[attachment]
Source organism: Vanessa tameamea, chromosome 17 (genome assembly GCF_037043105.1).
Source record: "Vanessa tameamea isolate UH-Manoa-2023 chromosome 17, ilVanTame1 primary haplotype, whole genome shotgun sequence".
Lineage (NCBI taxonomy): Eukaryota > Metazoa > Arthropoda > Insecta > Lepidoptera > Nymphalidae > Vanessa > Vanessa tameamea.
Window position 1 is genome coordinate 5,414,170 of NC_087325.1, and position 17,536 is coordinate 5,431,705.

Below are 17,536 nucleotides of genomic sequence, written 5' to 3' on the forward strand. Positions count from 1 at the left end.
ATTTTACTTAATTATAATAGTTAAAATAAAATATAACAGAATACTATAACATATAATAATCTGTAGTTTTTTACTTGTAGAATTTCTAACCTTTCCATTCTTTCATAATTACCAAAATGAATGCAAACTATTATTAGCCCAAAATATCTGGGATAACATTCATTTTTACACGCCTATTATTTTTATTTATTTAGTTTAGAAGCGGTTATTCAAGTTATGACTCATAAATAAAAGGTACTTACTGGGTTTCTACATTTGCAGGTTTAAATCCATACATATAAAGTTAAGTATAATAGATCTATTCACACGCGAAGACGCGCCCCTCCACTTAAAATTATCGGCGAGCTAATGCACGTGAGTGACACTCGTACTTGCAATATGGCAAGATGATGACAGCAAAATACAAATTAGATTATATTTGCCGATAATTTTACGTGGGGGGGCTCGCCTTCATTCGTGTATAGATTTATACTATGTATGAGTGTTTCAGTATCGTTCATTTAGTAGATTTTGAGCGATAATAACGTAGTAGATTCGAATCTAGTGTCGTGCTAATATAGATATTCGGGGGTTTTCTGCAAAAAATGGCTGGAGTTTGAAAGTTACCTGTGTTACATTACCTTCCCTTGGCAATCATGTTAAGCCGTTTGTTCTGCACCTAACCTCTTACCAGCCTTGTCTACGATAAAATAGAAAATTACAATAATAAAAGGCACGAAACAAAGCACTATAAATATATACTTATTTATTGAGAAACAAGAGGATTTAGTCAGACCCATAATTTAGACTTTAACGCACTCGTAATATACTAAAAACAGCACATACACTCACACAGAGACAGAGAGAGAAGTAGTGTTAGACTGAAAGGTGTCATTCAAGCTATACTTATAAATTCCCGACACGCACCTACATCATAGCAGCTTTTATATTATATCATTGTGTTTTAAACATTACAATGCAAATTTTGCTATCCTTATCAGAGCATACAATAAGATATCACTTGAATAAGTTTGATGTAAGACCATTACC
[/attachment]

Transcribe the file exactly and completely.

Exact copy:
Source organism: Vanessa tameamea, chromosome 17 (genome assembly GCF_037043105.1).
Source record: "Vanessa tameamea isolate UH-Manoa-2023 chromosome 17, ilVanTame1 primary haplotype, whole genome shotgun sequence".
Lineage (NCBI taxonomy): Eukaryota > Metazoa > Arthropoda > Insecta > Lepidoptera > Nymphalidae > Vanessa > Vanessa tameamea.
Window position 1 is genome coordinate 5,414,170 of NC_087325.1, and position 17,536 is coordinate 5,431,705.

Below are 17,536 nucleotides of genomic sequence, written 5' to 3' on the forward strand. Positions count from 1 at the left end.
ATTTTACTTAATTATAATAGTTAAAATAAAATATAACAGAATACTATAACATATAATAATCTGTAGTTTTTTACTTGTAGAATTTCTAACCTTTCCATTCTTTCATAATTACCAAAATGAATGCAAACTATTATTAGCCCAAAATATCTGGGATAACATTCATTTTTACACGCCTATTATTTTTATTTATTTAGTTTAGAAGCGGTTATTCAAGTTATGACTCATAAATAAAAGGTACTTACTGGGTTTCTACATTTGCAGGTTTAAATCCATACATATAAAGTTAAGTATAATAGATCTATTCACACGCGAAGACGCGCCCCTCCACTTAAAATTATCGGCGAGCTAATGCACGTGAGTGACACTCGTACTTGCAATATGGCAAGATGATGACAGCAAAATACAAATTAGATTATATTTGCCGATAATTTTACGTGGGGGGGCTCGCCTTCATTCGTGTATAGATTTATACTATGTATGAGTGTTTCAGTATCGTTCATTTAGTAGATTTTGAGCGATAATAACGTAGTAGATTCGAATCTAGTGTCGTGCTAATATAGATATTCGGGGGTTTTCTGCAAAAAATGGCTGGAGTTTGAAAGTTACCTGTGTTACATTACCTTCCCTTGGCAATCATGTTAAGCCGTTTGTTCTGCACCTAACCTCTTACCAGCCTTGTCTACGATAAAATAGAAAATTACAATAATAAAAGGCACGAAACAAAGCACTATAAATATATACTTATTTATTGAGAAACAAGAGGATTTAGTCAGACCCATAATTTAGACTTTAACGCACTCGTAATATACTAAAAACAGCACATACACTCACACAGAGACAGAGAGAGAAGTAGTGTTAGACTGAAAGGTGTCATTCAAGCTATACTTATAAATTCCCGACACGCACCTACATCATAGCAGCTTTTATATTATATCATTGTGTTTTAAACATTACAATGCAAATTTTGCTATCCTTATCAGAGCATACAATAAGATATCACTTGAATAAGTTTGATGTAAGACCATTACC